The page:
It's pretty hard to miss the fact that the Bay Area is having a housing crisis.
Employers are losing workers to other states or other parts of California, workers are accepting longer and longer commutes, and young people are either ganging together to rent bedrooms (or shared bedrooms) in single-family homes or moving in with their parents.
Home prices and rents are skyrocketing, the homeless population is growing and many families who had been living on the edge are finding themselves edged out of the Bay Area altogether.
San Mateo County is attempting to fight back, and on multiple fronts:
● On June 28, the San Mateo County Board of Supervisors unanimously approved a new fund that will provide loans to those willing to purchase existing affordable multi-family rental housing with the promise to keep existing tenants and retain affordable rents for at least 30 years. The supervisors had earlier budgeted $10 million for the fund.
● The supervisors also heard a report June 28 from a task force made up of a diverse group of government, business and community representatives from throughout the county that has been meeting for the past nine months to find ways to close the gap between new jobs and new housing in the county.
● On June 29, county officials met with representatives of local apartment building owners to work toward a cooperative solution to another problem: many of those who have federal Section 8 vouchers to subsidize their rent can't find landlords who will take their vouchers.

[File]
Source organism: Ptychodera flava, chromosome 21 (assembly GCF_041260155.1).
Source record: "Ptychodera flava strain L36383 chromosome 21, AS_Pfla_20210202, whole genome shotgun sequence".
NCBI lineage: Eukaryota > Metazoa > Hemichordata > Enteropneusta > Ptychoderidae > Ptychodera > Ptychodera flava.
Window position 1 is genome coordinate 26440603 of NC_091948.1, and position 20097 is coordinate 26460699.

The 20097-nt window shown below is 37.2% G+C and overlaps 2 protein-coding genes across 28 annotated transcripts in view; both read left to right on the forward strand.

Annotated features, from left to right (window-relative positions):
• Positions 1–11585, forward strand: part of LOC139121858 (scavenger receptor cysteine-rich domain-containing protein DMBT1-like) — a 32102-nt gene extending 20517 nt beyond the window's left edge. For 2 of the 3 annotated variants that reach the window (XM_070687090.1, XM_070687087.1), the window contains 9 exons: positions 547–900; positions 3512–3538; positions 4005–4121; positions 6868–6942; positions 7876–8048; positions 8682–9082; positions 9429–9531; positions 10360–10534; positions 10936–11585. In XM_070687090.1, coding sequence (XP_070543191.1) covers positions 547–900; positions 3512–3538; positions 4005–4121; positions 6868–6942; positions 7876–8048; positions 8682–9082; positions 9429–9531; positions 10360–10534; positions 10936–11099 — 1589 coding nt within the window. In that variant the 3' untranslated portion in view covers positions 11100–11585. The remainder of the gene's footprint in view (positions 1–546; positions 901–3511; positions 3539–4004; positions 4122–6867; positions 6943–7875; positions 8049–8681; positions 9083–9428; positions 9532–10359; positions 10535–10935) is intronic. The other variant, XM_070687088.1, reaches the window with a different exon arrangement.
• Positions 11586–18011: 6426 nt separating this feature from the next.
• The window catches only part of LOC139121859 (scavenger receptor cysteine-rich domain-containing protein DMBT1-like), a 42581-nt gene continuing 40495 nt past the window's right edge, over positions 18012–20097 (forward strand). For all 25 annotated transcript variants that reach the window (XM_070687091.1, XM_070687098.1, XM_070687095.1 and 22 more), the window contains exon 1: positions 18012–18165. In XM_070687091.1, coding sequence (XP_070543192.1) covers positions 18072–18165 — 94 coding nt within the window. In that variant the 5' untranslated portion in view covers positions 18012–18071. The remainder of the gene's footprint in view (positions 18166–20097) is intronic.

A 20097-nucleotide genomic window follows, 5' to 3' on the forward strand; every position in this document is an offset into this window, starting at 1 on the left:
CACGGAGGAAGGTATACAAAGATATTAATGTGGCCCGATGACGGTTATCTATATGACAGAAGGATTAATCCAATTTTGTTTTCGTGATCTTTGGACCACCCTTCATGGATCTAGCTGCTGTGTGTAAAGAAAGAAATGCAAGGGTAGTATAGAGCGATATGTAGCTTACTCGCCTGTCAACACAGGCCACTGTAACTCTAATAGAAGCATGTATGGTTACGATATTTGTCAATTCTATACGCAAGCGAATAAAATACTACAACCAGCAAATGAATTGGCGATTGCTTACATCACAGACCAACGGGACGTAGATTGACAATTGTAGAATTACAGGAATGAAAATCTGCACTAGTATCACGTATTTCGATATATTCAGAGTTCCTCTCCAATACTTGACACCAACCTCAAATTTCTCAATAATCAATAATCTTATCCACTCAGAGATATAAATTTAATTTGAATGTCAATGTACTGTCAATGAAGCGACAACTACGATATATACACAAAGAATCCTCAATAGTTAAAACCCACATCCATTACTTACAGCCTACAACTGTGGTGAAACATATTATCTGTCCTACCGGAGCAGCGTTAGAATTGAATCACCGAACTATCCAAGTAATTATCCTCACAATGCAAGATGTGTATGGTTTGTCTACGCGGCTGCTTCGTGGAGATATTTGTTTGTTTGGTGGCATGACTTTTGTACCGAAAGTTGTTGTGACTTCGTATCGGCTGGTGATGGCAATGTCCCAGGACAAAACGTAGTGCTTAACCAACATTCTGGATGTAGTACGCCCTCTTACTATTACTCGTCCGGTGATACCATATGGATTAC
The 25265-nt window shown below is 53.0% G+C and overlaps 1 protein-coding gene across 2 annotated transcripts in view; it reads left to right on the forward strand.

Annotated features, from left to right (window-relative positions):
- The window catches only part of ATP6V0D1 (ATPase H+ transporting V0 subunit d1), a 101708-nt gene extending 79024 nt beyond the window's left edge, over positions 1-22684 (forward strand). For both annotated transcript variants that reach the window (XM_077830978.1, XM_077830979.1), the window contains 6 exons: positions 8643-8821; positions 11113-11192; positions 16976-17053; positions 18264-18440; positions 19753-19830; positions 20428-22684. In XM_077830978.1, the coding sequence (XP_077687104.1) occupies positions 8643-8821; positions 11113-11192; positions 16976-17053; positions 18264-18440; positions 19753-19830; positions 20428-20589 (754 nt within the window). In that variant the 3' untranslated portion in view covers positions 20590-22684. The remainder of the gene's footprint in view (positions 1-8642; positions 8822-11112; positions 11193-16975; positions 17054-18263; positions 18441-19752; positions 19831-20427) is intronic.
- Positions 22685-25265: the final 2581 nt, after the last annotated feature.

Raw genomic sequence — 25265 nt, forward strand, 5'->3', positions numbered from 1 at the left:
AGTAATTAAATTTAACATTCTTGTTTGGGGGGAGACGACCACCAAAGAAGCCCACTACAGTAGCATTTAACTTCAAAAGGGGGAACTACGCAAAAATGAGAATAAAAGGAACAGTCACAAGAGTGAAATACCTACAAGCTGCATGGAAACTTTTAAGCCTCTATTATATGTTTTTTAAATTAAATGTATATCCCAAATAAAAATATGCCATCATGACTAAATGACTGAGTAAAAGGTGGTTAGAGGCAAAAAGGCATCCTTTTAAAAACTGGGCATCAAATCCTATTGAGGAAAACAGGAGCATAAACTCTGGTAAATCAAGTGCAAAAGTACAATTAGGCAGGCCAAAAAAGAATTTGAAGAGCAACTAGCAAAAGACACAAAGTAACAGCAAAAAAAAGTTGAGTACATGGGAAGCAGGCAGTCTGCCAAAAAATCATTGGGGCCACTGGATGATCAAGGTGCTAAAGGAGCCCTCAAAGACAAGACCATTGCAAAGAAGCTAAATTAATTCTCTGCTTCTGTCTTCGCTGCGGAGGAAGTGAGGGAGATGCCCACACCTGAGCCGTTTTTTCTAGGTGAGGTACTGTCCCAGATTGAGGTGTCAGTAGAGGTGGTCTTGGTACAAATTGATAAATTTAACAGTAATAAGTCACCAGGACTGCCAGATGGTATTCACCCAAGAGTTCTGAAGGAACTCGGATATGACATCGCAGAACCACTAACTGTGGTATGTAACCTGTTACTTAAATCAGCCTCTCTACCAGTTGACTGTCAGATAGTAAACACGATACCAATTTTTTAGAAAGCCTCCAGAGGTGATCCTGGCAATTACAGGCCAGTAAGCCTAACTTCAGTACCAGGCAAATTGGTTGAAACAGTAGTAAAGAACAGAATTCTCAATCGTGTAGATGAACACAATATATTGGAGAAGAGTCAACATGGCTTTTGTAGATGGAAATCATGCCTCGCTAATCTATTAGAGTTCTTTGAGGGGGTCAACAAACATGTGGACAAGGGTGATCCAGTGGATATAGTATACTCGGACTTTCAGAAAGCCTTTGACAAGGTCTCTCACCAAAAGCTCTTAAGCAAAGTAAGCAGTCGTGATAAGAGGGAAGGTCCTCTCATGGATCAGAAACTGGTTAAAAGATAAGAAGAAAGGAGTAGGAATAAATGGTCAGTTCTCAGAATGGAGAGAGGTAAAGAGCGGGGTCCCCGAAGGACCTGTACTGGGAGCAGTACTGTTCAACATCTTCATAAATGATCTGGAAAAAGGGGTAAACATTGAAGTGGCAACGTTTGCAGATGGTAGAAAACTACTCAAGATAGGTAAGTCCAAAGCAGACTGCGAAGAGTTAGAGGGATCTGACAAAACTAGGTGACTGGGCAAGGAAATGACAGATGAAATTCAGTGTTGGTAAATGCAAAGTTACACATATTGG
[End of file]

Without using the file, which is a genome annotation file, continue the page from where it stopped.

● The supervisors also talked about how to fund the housing initiatives. At their July 12 meeting, the supervisors are expected to consider possible funding measures that could be put on the November ballot, including a housing bond measure or an extension of the county's existing sales tax.
● Another measure that the county figures will contribute $1.2 million a year toward affordable housing is a newly passed affordable housing impact fee that will apply to most new construction in San Mateo County starting July 7.
"Housing has really reached a crisis level not only in our county but in the entire Bay Area," said Supervisor Don Horsley at the June 28 Board of Supervisors meeting. Between 2010 and 2014, 55,000 new jobs were created in the county but only 2,000 new housing units were built, meaning there were 26 new jobs for every new unit, he said.
Last year the county helped MidPen Housing acquire and preserve nine units of housing in Pacifica and helped HIP Housing purchase a 16-unit building in San Mateo. This year, a report from Ken Cole, head of the county's housing department, said the county hopes to help save between 40 and 100 affordable units with the newly approved program.
"It's an important first step," Mr. Cole said. "This does prevent displacement."
The fund was one of the ideas that came out of the Closing the Jobs/Housing Gap Task Force that the county put together last year.
The task force's 55 members include representatives of every San Mateo County town and city, business organizations and employers, housing developers (for-profit and nonprofit), community organizations providing housing services, community advocates and legal aid organizations, labor organizations, the community college district and the county office of education.
The group has been meeting since November and came up with a plan that includes a "Home for All - San Mateo County" website with a "housing toolkit" with ideas for local government, the public and businesses, and information on adding second housing units to single-family homes.
Every council and board participating in the task force will be asked to approve a resolution committing to working on housing and on the task force's action plan. The plan envisions all the county's cities and towns cooperating to provide more housing, including lobbying Sacramento for legislation allowing cities to pool their affordable housing funds in joint projects.